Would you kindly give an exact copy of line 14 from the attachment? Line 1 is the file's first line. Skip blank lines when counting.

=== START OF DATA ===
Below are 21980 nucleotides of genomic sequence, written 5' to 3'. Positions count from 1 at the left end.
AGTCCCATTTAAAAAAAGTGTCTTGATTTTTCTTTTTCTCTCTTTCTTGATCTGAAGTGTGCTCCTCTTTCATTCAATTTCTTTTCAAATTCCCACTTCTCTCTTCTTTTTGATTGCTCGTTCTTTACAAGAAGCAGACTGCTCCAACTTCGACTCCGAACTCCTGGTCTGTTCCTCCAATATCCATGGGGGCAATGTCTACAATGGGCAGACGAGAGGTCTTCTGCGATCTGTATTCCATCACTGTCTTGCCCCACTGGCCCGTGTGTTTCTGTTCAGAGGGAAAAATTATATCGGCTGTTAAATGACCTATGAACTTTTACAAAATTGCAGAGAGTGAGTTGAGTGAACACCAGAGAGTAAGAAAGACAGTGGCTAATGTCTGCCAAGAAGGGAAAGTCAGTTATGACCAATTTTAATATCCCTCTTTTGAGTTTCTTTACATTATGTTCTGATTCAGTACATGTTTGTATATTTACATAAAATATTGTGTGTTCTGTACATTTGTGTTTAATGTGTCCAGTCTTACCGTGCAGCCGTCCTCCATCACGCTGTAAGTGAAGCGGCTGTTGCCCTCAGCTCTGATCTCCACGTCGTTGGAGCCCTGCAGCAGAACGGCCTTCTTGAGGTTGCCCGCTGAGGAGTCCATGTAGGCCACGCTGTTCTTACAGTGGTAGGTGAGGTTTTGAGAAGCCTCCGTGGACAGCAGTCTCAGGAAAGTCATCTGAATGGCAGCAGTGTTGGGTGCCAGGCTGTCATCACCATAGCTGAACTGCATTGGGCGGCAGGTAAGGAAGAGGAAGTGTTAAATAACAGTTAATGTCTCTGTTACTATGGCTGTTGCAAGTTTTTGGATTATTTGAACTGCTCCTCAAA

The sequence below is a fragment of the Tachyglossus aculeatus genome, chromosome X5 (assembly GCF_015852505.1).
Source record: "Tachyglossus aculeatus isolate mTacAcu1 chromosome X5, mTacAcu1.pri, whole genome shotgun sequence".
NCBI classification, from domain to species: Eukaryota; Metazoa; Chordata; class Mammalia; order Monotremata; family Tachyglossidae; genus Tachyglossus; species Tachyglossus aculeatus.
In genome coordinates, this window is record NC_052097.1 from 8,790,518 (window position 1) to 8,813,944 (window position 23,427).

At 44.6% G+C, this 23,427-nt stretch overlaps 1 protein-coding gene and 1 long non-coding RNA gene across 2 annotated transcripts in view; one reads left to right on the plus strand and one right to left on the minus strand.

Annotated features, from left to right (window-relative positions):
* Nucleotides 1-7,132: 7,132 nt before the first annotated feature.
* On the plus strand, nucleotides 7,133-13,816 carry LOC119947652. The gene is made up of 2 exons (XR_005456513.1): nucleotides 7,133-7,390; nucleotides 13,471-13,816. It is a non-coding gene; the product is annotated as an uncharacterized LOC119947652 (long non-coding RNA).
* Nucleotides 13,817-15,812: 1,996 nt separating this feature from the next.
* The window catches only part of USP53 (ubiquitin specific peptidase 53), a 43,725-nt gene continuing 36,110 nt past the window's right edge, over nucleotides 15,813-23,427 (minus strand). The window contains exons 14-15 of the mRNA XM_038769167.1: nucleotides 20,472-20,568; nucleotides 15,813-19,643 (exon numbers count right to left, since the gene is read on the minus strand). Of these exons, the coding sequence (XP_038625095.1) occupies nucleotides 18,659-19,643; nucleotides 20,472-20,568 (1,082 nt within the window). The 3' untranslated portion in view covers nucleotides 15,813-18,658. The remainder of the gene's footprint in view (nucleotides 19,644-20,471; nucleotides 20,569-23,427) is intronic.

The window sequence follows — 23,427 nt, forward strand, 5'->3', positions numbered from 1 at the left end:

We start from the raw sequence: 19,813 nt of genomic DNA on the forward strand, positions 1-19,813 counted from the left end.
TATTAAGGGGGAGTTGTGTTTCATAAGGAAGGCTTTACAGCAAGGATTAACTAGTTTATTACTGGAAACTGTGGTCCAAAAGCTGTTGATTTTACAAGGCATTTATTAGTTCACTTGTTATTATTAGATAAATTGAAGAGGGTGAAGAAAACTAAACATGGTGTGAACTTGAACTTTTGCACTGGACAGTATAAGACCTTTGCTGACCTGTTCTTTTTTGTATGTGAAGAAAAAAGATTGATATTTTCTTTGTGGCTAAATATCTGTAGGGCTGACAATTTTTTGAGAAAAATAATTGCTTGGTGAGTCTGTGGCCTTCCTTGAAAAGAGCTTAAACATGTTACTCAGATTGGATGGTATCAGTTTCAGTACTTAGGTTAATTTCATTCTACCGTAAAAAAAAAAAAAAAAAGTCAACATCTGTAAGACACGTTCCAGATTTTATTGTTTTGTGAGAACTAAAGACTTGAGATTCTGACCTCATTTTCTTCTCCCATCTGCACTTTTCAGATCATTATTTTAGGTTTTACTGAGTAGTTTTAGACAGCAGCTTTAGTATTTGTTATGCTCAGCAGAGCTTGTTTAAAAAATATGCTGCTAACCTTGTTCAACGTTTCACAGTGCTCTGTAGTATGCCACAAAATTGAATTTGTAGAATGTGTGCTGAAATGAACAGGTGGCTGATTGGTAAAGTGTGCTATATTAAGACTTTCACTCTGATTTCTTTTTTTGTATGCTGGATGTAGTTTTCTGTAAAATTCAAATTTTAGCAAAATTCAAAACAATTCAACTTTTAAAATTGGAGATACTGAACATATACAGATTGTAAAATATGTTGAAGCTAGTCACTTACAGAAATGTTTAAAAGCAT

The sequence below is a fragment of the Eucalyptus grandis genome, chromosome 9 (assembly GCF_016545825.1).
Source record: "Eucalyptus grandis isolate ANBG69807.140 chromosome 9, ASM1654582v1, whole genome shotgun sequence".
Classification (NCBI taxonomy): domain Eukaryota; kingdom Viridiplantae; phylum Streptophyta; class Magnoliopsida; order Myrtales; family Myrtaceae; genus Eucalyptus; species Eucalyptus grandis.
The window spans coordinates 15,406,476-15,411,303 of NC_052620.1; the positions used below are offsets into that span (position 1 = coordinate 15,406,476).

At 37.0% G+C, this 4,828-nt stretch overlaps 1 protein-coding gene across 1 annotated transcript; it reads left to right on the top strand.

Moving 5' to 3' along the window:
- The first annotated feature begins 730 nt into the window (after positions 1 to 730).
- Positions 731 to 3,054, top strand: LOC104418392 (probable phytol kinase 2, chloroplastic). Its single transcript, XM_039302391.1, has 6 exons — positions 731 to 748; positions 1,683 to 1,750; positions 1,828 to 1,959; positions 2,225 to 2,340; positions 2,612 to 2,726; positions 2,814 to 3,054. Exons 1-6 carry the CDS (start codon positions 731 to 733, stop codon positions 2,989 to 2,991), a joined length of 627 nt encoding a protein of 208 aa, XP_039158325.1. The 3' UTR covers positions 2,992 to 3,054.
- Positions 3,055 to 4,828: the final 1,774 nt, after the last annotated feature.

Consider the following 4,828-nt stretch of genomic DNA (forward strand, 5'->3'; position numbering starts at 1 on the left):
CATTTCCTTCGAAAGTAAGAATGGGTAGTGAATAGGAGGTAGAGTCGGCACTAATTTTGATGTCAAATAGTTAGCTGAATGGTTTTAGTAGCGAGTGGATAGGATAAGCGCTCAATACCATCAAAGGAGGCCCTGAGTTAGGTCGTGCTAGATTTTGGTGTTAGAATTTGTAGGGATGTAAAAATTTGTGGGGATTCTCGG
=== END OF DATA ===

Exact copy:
We start from the raw sequence: 19,813 nt of genomic DNA on the forward strand, positions 1-19,813 counted from the left end.